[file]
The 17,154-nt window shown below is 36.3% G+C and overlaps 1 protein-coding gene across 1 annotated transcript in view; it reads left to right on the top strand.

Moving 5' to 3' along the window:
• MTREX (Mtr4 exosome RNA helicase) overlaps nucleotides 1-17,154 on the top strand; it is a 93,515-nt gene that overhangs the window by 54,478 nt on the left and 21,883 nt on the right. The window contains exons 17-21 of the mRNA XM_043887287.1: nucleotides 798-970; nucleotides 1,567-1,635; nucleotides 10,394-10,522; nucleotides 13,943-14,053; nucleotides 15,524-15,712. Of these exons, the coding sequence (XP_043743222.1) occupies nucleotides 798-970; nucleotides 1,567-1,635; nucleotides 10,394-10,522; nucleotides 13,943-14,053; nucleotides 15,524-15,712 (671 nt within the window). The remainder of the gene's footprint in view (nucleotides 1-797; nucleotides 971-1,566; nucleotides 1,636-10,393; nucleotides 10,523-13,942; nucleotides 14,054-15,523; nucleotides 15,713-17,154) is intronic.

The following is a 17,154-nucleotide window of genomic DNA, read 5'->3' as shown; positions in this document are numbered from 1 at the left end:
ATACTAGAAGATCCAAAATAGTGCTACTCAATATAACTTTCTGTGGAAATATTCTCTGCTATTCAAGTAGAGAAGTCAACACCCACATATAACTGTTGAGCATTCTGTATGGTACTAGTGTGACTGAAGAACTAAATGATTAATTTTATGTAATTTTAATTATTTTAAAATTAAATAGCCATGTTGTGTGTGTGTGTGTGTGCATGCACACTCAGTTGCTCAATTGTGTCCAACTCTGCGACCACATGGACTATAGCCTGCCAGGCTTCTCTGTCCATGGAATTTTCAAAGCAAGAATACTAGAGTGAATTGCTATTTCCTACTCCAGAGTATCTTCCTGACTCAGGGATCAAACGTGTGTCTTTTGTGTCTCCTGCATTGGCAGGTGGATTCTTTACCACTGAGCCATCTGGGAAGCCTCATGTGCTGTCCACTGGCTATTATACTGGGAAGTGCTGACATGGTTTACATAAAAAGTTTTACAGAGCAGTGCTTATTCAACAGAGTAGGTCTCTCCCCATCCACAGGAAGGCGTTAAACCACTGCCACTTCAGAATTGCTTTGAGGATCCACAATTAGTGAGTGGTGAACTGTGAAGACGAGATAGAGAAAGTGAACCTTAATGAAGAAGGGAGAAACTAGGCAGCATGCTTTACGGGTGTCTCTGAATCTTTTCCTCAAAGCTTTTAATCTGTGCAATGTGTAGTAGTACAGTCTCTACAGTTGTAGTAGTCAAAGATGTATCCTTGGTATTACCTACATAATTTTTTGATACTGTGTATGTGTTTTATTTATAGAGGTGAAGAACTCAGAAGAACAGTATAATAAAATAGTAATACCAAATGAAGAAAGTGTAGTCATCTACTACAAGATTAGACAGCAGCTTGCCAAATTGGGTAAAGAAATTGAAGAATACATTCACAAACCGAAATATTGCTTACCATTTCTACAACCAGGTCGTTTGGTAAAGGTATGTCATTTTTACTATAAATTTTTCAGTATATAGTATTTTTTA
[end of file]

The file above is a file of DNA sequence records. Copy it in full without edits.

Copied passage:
The 17,154-nt window shown below is 36.3% G+C and overlaps 1 protein-coding gene across 1 annotated transcript in view; it reads left to right on the top strand.

Moving 5' to 3' along the window:
• MTREX (Mtr4 exosome RNA helicase) overlaps nucleotides 1-17,154 on the top strand; it is a 93,515-nt gene that overhangs the window by 54,478 nt on the left and 21,883 nt on the right. The window contains exons 17-21 of the mRNA XM_043887287.1: nucleotides 798-970; nucleotides 1,567-1,635; nucleotides 10,394-10,522; nucleotides 13,943-14,053; nucleotides 15,524-15,712. Of these exons, the coding sequence (XP_043743222.1) occupies nucleotides 798-970; nucleotides 1,567-1,635; nucleotides 10,394-10,522; nucleotides 13,943-14,053; nucleotides 15,524-15,712 (671 nt within the window). The remainder of the gene's footprint in view (nucleotides 1-797; nucleotides 971-1,566; nucleotides 1,636-10,393; nucleotides 10,523-13,942; nucleotides 14,054-15,523; nucleotides 15,713-17,154) is intronic.

The following is a 17,154-nucleotide window of genomic DNA, read 5'->3' as shown; positions in this document are numbered from 1 at the left end:
ATACTAGAAGATCCAAAATAGTGCTACTCAATATAACTTTCTGTGGAAATATTCTCTGCTATTCAAGTAGAGAAGTCAACACCCACATATAACTGTTGAGCATTCTGTATGGTACTAGTGTGACTGAAGAACTAAATGATTAATTTTATGTAATTTTAATTATTTTAAAATTAAATAGCCATGTTGTGTGTGTGTGTGTGTGCATGCACACTCAGTTGCTCAATTGTGTCCAACTCTGCGACCACATGGACTATAGCCTGCCAGGCTTCTCTGTCCATGGAATTTTCAAAGCAAGAATACTAGAGTGAATTGCTATTTCCTACTCCAGAGTATCTTCCTGACTCAGGGATCAAACGTGTGTCTTTTGTGTCTCCTGCATTGGCAGGTGGATTCTTTACCACTGAGCCATCTGGGAAGCCTCATGTGCTGTCCACTGGCTATTATACTGGGAAGTGCTGACATGGTTTACATAAAAAGTTTTACAGAGCAGTGCTTATTCAACAGAGTAGGTCTCTCCCCATCCACAGGAAGGCGTTAAACCACTGCCACTTCAGAATTGCTTTGAGGATCCACAATTAGTGAGTGGTGAACTGTGAAGACGAGATAGAGAAAGTGAACCTTAATGAAGAAGGGAGAAACTAGGCAGCATGCTTTACGGGTGTCTCTGAATCTTTTCCTCAAAGCTTTTAATCTGTGCAATGTGTAGTAGTACAGTCTCTACAGTTGTAGTAGTCAAAGATGTATCCTTGGTATTACCTACATAATTTTTTGATACTGTGTATGTGTTTTATTTATAGAGGTGAAGAACTCAGAAGAACAGTATAATAAAATAGTAATACCAAATGAAGAAAGTGTAGTCATCTACTACAAGATTAGACAGCAGCTTGCCAAATTGGGTAAAGAAATTGAAGAATACATTCACAAACCGAAATATTGCTTACCATTTCTACAACCAGGTCGTTTGGTAAAGGTATGTCATTTTTACTATAAATTTTTCAGTATATAGTATTTTTTA